23 August 2017
The Culture, Welsh Language and Communications committee are holding an inquiry into increasing non-public funding of arts in Wales. The committee has said the funding would include earned income, philanthropy and investment.
The public consultation is seeking examples of innovative approaches to raising non-public funding of the arts in Wales and is due to close this Friday (25th).
The Culture, Welsh Language and Communications committee inquiry aims to seek ways to reduce public funding of institutions such as the Arts Council and local authorities, as well as individual artists and arts organisations. Currently, £31.2 million out of £31.7 million allocated to arts in Wales goes to the Arts Council of Wales, but there is a fear that with Brexit European funding for the arts will not be replaced.
Young Greens of England & Wales Co-Chair Sam Murray, said:
“The Culture, Welsh Language and Communications committee are looking to reduce public funding of the arts but at what cost? The Green Party are increasingly concerned that fossil fuel companies will seek to fill the funding gap for good PR whilst they continue to damage our planet.
BP have recently committed to a five-year investment programme of £17.5 million in for a range of projects at the British Museum, the National Portrait Gallery, the Royal Opera House and the Royal Shakespeare Company. Big oil companies such as BP use arts funding as a big PR stunt. It is extremely important to avoid investment from fossil fuel companies in our efforts to tackle the climate crisis. Yet there is a very real possibility that fossil fuel companies will make a move to sponsor Welsh arts and the Welsh Government would accept this solution of investment in their desperation to reduce public funding of arts.”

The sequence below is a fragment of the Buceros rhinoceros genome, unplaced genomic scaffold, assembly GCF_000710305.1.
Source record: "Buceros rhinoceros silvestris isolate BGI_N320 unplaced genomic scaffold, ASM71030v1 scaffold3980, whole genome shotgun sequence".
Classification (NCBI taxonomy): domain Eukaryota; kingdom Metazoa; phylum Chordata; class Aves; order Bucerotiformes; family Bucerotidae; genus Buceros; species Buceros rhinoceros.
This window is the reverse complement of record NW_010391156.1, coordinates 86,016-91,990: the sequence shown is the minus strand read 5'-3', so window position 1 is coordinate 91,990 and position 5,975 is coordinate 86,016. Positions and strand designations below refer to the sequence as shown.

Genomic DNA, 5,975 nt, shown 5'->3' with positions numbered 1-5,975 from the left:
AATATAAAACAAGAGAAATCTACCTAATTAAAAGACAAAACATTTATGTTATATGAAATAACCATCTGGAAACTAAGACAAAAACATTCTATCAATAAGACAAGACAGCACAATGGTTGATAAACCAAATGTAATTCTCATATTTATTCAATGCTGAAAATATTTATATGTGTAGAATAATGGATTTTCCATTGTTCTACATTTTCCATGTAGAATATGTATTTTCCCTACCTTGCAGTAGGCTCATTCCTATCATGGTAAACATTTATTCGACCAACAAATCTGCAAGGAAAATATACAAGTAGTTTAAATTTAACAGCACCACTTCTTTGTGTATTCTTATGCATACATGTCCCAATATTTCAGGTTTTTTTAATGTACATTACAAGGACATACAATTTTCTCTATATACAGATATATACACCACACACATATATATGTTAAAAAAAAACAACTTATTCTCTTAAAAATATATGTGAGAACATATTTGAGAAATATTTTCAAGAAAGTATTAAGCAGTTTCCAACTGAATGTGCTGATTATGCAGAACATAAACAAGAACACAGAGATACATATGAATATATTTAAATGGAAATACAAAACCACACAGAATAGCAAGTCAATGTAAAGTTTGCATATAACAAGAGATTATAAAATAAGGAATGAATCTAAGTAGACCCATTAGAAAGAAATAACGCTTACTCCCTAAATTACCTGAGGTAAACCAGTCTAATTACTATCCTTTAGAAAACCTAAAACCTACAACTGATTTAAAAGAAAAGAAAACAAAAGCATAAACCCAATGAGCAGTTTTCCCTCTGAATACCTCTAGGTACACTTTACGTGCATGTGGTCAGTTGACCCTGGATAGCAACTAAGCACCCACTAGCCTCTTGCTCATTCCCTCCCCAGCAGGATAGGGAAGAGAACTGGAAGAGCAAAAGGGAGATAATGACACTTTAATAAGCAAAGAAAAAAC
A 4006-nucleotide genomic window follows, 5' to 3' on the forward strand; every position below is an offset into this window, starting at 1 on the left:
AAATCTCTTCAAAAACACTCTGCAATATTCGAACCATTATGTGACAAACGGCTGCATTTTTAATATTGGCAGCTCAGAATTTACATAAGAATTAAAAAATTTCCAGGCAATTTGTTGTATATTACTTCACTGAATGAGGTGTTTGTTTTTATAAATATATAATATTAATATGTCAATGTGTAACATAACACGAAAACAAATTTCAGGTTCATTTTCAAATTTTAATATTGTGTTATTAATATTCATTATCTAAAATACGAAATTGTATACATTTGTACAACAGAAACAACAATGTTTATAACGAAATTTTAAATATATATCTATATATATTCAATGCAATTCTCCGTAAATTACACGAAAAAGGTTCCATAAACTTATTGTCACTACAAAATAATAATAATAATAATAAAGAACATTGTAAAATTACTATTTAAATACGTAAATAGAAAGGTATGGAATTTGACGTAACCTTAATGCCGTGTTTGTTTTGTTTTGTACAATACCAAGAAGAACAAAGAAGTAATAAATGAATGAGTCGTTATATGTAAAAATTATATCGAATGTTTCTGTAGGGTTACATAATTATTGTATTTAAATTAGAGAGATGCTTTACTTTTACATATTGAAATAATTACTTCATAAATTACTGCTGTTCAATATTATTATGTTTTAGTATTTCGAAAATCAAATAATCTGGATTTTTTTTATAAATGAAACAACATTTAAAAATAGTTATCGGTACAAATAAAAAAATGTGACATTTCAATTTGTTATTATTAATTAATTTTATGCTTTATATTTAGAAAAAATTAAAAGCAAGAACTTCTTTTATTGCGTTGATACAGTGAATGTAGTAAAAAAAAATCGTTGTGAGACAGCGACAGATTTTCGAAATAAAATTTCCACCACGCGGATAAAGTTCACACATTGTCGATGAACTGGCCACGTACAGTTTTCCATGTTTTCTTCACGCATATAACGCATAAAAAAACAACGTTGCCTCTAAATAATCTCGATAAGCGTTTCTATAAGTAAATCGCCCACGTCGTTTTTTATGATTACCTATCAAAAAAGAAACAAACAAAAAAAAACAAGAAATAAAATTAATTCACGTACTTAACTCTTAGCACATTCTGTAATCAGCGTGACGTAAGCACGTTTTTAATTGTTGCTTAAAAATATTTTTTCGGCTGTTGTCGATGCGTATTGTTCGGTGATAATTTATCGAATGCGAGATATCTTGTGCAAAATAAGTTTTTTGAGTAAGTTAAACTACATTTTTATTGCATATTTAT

“At a time when Wales is considering mass investment in renewable infrastructure there is no doubt fossil fuel companies will be planning to benefit from investing into the arts in Wales in order to push the Welsh Government to drop their plans to invest in renewable energy. As the divestment movement has had growing success and the Swansea tidal lagoon is set to approved, fossil fuel companies need to find their political feet and a sponsorship scheme offers an excellent way for them to do this.”
“The Welsh Government would be well to remember that the reason the big oil companies have kept a relatively low profile of their sponsorship of various institutions across the UK is that the public are not incredibly keen to have British arts funded by fossil fuel firms. For example, following the successful Liberate the Tate campaign against their sponsorship, BP has been forced to drop their sponsorship of Tate which they will do this year.”
“It is extremely important that the public are aware of the possibility of the Welsh arts being sponsored by fossil fuel companies. This would be detrimental to our democracy and would open a way for fossil fuel companies to lobby the Welsh Government.”
Grenville Ham, leader of the Wales Green Party said: “The Wales Green Party will be submitting to the inquiry fossil-fuel-free solutions to funding the arts in Wales. For a nation that has so much potential to create a new, fossil fuel free economy, it would not be right to tie our arts in the past.”